SSLANT

Over the summer I was stuck in the Indianapolis airport for several hours and treated myself to Malcolm Gladwell's book, Outliers.  About 36 hours later, I was done reading the book.  Yes, it was that good.  There are a million ideas I'd like to blog about after reading Outliers, but today I want to keep it simple.  After all, most of us educators just returned from a summer off;  we are in survival mode until we understand our students (and they understand us).




Use this easy acronym to help your students (and students with special needs) hone their communication skills during the first few weeks of school.  Gladwell includes it within an education discussion in Outliers, along with a ton of other interesting tidbits.  And by the way, I may like Gladwell's writing and ideas as much as I like Daniel Pink.  Shocking, no?

Ready to SSLANT?  When  communicating with others....

S      Smile
S    Sit up
L     Listen
A   Ask Questions
N    Nod when being spoken to
T   Track with your eyes

This would make a great poster hung on your classroom wall to remind students to SSLANT.  Of course, you have to train them how to SSLANT first, but you knew that.

SSLANTing,
Jen

PS - All of Gladwell's books are incredible (Outliers, The Tipping Point and Blink)

13 comments:

  1. Was this a hard copy version? Like, one that I could borrow? I loved the Tipping Point.

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  2. Susan Y - Yes, you are welcome to borrow Outliers. It is a good read like the Tipping Point and Blink.

    Courtney has it (though I think she is done), so when she returns it, it's all you.

    Jen

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  3. I LOVE the idea of SSLANT!!!!!!!!!!!! Good one, Lara!!

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  4. Jax,

    I adore SSLANT, too. I've been saying in my college classes, "Give me some SSLANT!" And everyone sits up straight, leans forward and nods their heads.

    :)
    Jen

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  5. Susan Y - I have Outliers for you!

    Jen

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  6. I believe this would be an easy way for children to understand. I would hang this in front of the room and repeat it every morning to help them remember it. I think acronyms are a good way to help children memorize. This is also a fun way to teach them how to follow directions. Instead of following a lot of rules, I can use this simple formula to encourage them to be on their best behavior. I believe SSLANT would work with all children with different needs because it's quick and easy to memorize.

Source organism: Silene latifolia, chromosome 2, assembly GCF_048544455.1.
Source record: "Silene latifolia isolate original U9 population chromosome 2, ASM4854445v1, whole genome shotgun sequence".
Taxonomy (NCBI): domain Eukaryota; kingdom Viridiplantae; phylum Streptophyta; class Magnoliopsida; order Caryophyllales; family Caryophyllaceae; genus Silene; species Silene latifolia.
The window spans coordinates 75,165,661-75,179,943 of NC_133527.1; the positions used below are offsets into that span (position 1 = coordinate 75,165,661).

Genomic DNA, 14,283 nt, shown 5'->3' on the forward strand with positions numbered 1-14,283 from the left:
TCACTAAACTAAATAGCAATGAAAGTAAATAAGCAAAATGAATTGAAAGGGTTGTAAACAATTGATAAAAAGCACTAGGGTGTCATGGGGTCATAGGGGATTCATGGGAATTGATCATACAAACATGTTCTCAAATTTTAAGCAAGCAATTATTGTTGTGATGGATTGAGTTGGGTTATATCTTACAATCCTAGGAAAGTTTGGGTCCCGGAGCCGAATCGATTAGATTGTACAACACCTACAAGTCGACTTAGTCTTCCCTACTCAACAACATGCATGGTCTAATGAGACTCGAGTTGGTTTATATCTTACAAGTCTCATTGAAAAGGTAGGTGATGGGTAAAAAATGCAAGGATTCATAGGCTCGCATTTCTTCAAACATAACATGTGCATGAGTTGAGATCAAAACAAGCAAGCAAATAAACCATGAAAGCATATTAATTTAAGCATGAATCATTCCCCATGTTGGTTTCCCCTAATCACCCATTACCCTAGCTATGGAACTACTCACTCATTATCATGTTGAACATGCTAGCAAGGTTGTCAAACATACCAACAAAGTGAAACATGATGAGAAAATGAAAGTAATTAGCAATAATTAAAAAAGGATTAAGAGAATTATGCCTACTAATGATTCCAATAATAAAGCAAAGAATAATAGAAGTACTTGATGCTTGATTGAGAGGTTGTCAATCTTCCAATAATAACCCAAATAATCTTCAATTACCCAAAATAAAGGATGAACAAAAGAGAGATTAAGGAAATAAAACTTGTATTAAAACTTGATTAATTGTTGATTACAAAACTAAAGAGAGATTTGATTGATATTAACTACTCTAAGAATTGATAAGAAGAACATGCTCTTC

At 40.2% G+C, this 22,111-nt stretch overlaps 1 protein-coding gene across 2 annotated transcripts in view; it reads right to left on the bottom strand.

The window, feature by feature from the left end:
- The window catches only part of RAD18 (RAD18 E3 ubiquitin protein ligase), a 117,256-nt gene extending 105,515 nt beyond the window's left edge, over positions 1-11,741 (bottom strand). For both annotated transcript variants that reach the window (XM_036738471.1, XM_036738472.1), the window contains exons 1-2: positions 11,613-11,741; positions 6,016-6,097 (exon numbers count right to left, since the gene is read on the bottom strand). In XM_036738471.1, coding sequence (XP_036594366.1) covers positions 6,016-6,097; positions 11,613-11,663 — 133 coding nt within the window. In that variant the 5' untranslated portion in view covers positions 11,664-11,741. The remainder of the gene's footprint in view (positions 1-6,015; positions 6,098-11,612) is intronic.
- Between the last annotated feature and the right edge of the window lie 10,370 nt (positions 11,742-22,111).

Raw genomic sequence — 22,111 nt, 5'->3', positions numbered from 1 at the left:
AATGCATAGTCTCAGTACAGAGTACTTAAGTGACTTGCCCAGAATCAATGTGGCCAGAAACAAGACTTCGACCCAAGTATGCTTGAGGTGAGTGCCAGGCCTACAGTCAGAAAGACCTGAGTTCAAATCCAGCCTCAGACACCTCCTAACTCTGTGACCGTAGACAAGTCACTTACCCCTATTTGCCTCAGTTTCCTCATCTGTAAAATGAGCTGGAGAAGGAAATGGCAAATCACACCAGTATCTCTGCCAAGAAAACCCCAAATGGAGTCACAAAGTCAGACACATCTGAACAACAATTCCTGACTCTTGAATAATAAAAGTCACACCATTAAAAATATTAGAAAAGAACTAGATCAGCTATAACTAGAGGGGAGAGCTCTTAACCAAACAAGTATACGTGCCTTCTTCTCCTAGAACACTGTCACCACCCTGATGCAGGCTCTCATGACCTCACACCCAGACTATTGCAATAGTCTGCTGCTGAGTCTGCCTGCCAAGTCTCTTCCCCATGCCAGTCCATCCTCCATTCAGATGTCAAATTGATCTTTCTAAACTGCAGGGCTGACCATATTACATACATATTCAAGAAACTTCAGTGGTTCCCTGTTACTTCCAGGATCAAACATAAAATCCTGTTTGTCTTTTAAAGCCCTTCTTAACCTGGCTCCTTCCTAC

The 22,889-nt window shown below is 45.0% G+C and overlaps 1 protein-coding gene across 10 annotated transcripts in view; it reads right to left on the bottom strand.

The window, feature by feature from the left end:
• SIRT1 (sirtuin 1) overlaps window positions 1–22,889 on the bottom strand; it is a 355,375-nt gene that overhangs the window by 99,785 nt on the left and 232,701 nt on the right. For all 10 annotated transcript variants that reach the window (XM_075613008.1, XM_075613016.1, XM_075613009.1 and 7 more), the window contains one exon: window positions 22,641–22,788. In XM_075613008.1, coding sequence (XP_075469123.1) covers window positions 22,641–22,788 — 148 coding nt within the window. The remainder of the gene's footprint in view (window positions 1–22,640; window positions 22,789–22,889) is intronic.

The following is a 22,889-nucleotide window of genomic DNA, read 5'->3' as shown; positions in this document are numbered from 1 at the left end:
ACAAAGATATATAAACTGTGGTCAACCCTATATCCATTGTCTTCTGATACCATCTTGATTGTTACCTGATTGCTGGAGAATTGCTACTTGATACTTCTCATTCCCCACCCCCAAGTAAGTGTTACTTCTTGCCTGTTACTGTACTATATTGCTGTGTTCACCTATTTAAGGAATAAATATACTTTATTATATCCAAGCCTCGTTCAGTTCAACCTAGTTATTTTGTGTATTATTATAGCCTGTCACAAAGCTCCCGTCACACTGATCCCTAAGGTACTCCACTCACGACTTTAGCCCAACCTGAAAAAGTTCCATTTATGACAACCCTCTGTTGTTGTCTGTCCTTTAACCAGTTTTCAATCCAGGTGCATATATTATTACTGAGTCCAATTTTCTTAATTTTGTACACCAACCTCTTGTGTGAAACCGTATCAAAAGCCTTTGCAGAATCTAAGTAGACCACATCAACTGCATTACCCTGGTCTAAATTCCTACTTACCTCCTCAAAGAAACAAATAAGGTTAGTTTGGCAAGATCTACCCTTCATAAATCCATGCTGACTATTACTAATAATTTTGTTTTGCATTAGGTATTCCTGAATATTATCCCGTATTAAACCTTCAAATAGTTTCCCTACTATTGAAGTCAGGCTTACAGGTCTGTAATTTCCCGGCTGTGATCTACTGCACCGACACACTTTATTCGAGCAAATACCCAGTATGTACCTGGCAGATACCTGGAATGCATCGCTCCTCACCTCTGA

Kelli D.

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  7. Not only is this a great tool to implement in a classroom management plan but is a great way to start off a lesson on acronyms. Once you bring up SSLANT you can start scaffolding. Thanks!
    Lucy A

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  8. Very cool idea BUT would this work with special ed students? Some of them can't maintain eye contact and some are slower to process, so to remember to do all of these things could be difficult. I would love to use it with them, but would you suggest a variation that was more "comfortable"?

    Meredith L.

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  9. In my fieldwork location a poster hung in the special education classroom that read just that, SSLANT. It included photos for each action as well as why each action was important. I would read it each time I was there as it hung within eyesight of all of the desks. I remember thinking what a great tool! This could work well with students in a general classroom as well especially if you encourage cooperative learning.

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  10. This is a great idea to incorporate on day one of class. SSLANT is something students can take with them passed high school. I use SSLANT when I’m in an interview or a meeting. It shows you are paying attention, are ready to learn something new, and are willing to communicate.

    I’ll have to get myself a poster.

    Patricia L.

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  11. I love SSLANT! I think that it is a great tool to be used in the classroom to help teach children how to physically be engaged with what the teacher or speaker is talking about. These communication skills are important in the classroom and I think that they could really help students with special needs. Like Meredith L. Stated earlier, I too think that all of these tasks may be a little difficult for some students with special needs. I think that adjustments should be made when needed, but I still think that these skills will be extremely important for all students. Having this chart in the classroom and going over it every morning to remind students to practice these skills will prove to be beneficial.

    Kristen W.

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